Connect with us

Best Stores

Smart Managers: Kendra Logan

mm

Published

on

Smart Managers: Kendra Logan

KENDRA LOGAN enjoys motivating staff as much as she loves selling and wearing diamonds. In 2010, she logged $1 million in personal sales in a store that offers price points from $99 to “sky’s the limit.” Her passion for jewelry is so obvious, she says, that any time she walked into a jewelry store, even in high school, someone invariably offered her a job. “It was fate,” she says. — Eileen McClelland[/dropcap]

THE KEY TO MOTIVATION is to lead by example. Truly enjoy others’ successes as much as your own. Lifting each other up, supporting them, if they need something done, helping each other out.

I’M A HUGE BELIEVER in the handwritten note and thanking clients without saying “Come back and see me,” or anything else about sales.

I LOVE TO SELL Hearts On Fire. I love the packaging, the gift bags, ribbons, the neat certificates of authenticity.

I LOVE TO WEAR diamonds because they match anything.

Advertisement

NEVER PREJUDGE a farmer with a pocket full of cash. A woman wearing an Iowa Hawkeye sweatshirt and a Timex led to a $50,000 sale on New Year’s Eve. They had been married for decades and it was for a new wedding ring. I just started showing the biggest thing possible, and I’ll be darned if I didn’t sell it. Two hours before close, the last day of the year — what a good way to end 2010.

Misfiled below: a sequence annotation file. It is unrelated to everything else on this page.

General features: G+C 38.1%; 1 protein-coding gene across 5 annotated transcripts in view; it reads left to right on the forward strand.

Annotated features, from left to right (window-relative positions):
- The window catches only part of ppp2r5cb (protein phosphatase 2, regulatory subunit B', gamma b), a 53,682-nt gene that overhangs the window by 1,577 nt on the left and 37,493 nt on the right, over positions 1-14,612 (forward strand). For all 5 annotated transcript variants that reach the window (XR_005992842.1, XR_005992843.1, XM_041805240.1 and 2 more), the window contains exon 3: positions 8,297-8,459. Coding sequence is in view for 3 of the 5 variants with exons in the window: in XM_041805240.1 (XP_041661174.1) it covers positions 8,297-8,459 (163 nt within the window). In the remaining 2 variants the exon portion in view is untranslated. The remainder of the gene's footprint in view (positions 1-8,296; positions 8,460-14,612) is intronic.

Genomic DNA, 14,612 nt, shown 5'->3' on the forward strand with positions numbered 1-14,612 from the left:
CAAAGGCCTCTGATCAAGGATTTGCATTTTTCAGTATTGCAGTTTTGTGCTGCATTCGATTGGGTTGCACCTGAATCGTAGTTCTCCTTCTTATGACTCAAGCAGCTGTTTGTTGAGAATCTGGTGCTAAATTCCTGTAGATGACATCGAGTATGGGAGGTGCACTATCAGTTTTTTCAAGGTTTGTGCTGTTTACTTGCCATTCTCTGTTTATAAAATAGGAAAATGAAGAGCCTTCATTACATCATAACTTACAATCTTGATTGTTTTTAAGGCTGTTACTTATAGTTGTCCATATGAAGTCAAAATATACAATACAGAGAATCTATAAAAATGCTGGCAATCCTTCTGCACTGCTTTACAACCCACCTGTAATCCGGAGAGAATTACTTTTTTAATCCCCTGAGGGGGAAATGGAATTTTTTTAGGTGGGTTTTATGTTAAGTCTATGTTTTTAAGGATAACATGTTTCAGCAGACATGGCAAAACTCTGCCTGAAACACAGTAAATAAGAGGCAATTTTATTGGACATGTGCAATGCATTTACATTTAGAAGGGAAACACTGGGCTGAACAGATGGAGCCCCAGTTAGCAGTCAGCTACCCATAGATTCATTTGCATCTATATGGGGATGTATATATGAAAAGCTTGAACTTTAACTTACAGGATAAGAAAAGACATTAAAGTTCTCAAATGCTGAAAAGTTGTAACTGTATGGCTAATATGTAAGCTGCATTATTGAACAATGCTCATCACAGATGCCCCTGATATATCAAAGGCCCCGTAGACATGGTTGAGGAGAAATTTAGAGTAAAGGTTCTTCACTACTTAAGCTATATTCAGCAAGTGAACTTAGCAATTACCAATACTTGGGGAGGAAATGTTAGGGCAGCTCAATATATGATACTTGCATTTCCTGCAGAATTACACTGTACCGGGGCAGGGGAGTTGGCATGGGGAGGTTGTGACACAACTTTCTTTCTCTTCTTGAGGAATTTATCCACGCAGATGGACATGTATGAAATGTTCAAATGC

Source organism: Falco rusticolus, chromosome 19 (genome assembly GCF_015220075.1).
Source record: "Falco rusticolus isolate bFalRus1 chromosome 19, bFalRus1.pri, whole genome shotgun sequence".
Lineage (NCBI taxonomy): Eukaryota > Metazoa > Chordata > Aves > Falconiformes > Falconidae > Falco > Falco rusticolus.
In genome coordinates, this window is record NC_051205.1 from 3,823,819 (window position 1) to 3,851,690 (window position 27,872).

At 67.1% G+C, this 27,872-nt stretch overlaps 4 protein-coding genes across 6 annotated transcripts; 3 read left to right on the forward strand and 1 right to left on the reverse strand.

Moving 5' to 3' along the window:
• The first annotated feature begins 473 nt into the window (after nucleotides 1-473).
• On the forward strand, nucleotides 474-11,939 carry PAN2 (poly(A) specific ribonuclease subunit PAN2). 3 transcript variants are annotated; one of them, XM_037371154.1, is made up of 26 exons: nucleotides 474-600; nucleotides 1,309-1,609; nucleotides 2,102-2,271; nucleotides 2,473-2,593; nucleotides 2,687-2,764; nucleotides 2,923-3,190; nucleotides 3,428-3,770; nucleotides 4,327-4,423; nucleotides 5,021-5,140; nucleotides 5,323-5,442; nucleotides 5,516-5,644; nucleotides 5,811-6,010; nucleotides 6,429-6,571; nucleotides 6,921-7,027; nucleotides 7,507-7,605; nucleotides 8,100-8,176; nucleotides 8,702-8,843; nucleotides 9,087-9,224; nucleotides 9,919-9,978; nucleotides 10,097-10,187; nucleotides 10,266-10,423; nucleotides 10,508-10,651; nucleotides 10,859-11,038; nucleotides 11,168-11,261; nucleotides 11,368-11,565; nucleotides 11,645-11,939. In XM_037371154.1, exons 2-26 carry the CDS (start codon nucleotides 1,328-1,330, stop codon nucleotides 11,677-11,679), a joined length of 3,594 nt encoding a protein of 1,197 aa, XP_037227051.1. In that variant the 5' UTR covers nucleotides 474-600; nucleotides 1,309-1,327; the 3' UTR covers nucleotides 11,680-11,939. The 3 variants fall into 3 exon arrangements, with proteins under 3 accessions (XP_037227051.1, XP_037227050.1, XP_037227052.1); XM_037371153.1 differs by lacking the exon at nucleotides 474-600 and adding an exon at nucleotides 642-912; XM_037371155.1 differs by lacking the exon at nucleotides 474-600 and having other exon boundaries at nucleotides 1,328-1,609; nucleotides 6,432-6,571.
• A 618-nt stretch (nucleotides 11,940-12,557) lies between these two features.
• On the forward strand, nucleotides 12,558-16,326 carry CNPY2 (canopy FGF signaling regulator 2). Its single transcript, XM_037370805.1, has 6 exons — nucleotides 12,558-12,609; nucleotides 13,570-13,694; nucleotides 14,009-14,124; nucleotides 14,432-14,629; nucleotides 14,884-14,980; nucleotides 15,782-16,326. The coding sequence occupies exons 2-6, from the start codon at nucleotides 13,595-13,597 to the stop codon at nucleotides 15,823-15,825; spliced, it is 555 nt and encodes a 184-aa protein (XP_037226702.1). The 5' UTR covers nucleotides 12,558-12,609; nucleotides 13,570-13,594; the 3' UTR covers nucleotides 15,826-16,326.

CONSTANTLY BE LEARNING. Don’t wait for someone to train you. Find someone on staff who can be your mentor and constantly ask them questions. You will get up to speed much faster.

MY FAVORITE responsibility is sales training. There’s a binder on my desk that says “training and education.” Most of it is INSTORE daily bulletins that we print out. In between customers, you can grab that binder.

Don’t BE ARAID TO ASK for the sale. Then stop talking! Let the question marinate. You’ll be surprised how many times the client will just say “OK.”

CLOSING IS HUGE, but how you do it depends on who you are working with. Over time you get a feel for what you can get away with. You ask yourself, can I just get out the receipt pad and start writing it up, or do I need to keep closing every step of the way? My favorite close is “When would you like to pick this up?” Assume the sale.

[span class=note]This story is from the May 2010 edition of INSTORE[/span]

Advertisement

Over the years, INSTORE has won 80 international journalism awards for its publication and website. Contact INSTORE's editors at [email protected].

Advertisement

SPONSORED VIDEO

Thinking of Liquidating? Think: Wilkerson

When Peter Reines, owner of Reines Jewelers in Charlottesville, VA, decided it was time to turn over the “reins” of his 45-year-old business to Jessica and Kevin Rogers, he chose Wilkerson to run his liquidation sale. It was, he says, the best way to maximize the return on his decades-long investment in fine jewelry. Now, with new owners at the helm, Reines can relax knowing that the sale was a success, and his new life is financially secure. And he’s glad he partnered with Wilkerson for this once-in-a-lifetime opportunity. “There’s just no way one person or company could run a sale the way we did,” he says.

Promoted Headlines

Most Popular